Labor Shortages For All?

The two words that came up the most during FABTECH were “labor shortages.” Of course, this isn’t surprising. Since the start of the pandemic, it’s been especially difficult to replace skilled workers performing manual labor. Now that we’re further removed from the pandemic as ever, manufacturers need the same level of productivity they had prior to 2020.

In theory, people want their cycle times to be as close to zero as possible. Granted, no action will ever be instantaneous, but the more we lessen cycle times, the more efficient everyone will be. If manufacturers add robotic or automation solutions to their setups, they need these new solutions to be efficient. If an automation solution is complex and adds more work to the operators, then what kind of time are you actually saving? 

By switching to smaller, simpler, more modular, and mobile solutions – machines that can function with infrequent or limited oversight from operators – the incremental cost of using your capital will be significantly stabilized, maximizing the speed with which you can get an outstanding payback. As well, by freeing up the operator’s time, they can move on to other tasks that require human input in a different way. Essentially, they can solve more with less.

Skilled Labor, On-Demand: The Power of AutonomyOS™

Though the above points vary in nature, they all share some sort of connection. After all, manufacturers, while they all differ in their work – all face similar problems. Labor shortages, market saturation, and money management can make or break a company. To find a solution that can tackle all these problems, it might benefit your company to take a look at AutonomyOS™, a software that can essentially act as skilled labor on-demand.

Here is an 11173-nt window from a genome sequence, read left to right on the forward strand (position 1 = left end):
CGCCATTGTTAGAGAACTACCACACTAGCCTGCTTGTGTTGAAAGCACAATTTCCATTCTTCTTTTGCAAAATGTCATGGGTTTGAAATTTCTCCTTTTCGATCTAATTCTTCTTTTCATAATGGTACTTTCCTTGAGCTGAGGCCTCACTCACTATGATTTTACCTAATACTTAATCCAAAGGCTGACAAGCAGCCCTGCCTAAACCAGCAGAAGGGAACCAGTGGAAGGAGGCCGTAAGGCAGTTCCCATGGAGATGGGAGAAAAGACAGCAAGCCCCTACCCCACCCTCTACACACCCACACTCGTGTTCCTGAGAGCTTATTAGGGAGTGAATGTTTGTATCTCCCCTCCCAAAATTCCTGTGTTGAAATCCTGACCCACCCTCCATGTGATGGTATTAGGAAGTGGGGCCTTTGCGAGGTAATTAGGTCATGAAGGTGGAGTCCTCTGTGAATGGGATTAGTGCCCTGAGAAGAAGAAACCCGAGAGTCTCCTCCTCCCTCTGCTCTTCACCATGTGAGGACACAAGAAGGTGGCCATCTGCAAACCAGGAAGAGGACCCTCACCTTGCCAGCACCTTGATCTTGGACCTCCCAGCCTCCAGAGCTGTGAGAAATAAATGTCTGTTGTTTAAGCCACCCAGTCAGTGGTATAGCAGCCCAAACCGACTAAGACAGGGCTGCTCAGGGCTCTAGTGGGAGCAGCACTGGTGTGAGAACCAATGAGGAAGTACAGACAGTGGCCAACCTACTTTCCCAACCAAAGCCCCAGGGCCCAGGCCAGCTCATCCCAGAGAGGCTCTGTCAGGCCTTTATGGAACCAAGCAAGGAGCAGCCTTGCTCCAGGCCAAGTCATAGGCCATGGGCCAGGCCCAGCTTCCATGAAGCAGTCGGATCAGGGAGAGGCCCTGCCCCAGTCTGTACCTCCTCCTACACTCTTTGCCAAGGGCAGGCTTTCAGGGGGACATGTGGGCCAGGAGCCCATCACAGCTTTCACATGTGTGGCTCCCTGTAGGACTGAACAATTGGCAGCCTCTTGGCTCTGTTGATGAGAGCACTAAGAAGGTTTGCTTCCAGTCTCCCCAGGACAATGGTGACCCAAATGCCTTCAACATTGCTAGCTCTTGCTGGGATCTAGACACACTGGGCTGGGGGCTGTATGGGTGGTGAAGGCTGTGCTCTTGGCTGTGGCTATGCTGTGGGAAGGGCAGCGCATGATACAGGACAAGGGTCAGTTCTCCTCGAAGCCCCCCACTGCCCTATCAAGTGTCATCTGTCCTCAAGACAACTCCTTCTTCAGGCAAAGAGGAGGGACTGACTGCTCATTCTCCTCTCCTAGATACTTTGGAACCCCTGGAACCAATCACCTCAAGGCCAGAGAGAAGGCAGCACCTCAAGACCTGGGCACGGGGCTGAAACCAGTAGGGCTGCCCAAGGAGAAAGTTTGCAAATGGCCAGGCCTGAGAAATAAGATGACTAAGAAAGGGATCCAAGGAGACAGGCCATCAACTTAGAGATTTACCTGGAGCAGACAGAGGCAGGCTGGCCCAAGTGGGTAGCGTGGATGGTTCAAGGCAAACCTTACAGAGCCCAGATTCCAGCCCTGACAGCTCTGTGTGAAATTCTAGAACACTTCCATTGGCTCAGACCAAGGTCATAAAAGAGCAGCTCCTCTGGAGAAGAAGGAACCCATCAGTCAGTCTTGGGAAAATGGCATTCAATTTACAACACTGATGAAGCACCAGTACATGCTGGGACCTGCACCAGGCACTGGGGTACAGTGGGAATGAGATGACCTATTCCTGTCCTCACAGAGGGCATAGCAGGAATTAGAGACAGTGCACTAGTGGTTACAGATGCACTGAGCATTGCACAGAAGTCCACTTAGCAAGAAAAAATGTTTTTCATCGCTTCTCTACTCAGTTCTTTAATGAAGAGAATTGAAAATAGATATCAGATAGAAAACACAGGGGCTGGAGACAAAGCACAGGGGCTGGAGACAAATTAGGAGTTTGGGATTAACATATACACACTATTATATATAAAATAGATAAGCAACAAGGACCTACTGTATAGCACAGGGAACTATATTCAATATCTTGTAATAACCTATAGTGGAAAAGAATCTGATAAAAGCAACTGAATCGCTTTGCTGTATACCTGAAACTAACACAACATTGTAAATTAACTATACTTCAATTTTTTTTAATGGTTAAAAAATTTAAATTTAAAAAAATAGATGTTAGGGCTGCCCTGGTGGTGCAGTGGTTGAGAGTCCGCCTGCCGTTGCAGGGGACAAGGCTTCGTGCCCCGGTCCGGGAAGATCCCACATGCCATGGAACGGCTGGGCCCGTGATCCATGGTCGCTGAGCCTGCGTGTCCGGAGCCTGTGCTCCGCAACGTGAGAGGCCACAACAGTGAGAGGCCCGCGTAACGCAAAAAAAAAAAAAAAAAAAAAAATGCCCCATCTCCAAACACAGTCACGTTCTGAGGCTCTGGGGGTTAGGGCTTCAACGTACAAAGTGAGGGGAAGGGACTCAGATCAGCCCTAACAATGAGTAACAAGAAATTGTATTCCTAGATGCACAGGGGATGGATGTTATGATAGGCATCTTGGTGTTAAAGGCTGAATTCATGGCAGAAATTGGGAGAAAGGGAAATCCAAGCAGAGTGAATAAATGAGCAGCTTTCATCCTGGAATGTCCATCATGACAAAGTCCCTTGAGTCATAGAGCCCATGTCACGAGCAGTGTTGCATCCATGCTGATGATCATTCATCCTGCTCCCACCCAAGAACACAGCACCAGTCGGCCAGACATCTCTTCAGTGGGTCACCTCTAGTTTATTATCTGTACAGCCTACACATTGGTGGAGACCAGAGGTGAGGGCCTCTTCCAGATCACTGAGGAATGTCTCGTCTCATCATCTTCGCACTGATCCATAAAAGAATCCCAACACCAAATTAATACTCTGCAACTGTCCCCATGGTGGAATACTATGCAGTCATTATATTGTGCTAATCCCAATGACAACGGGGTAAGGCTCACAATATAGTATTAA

At our booth, we saw several people ask us about processes we expect to support in the future. Our sanding solution with DIY Robotics was well understood from the jump, with manufacturers grasping how the process works quite easily. There is an abundantly clear need for autonomy as a solution to shortages of all kinds.

With AutonomyOS™, you can say goodbye to having skilled workers working around the clock to finish a list of items to be powder coated, sanded and – in the future – deburred, welded or more. Thanks to a OpEx-friendly subscription, and a wide array of ready-to-go processes, all manufacturers will need to do is press a button to have their skilled robots do the tough work (just like the sanding solution at our booth!). It is quite literally skilled labor, on-demand: use what you need and pay accordingly. With the ability to have robots and cobots alike perform tasks without the need for intricate setups by operators, you can unlock productivity at faster rates than ever before.

The advantage of our hourly model – where you only pay for your software subscription in operation – means that you can stick to minimum commitments and add usage through a token system. This overflow can help you manage the ups and downs of production utilization, but also help maximize the utilization and Overall Equipment Effectiveness (OEE) of all the other equipment you’ve capitalized in your facility. 

At the same time, we don’t make you rent equipment – you can still buy that yourself, finance or rent through a third party – but the autonomy which makes it so powerful for high-mix manufacturers is available on-demand and works flexibly to help you meet your growing needs.

The best part? The more you use it, the faster your payback on your entire robotic system.

Industrial Space Continues to Grow and Adapt

The combination of reshoring, labor shortages, and financial uncertainty are forcing everybody to get lean and efficient – fast. This doesn’t mean big massive system integrations – small becomes beautiful. This also means simplicity, minimal training and high-speed payback are essential.

Transformative technology is the only way to do this – old models simply will not do. While many were not at FABTECH and busy minding the store at home, so many more at the show were truly ready for new ideas, new modes of production, and new ways of doing business, because they feel the pain the most. We know many may have stumbled a few times or more in their journey through automation, but fortunately, autonomy is here for you today.

With an AutonomyOS™-enabled robotic machine, you can say goodbye to labor shortages and maximize your efficiency. With the ability to set up behaviors to execute tasks such as paint spraying, sanding, welding, and more, you’ll find all the flexibility you want for your manufacturing needs. Contact us to learn more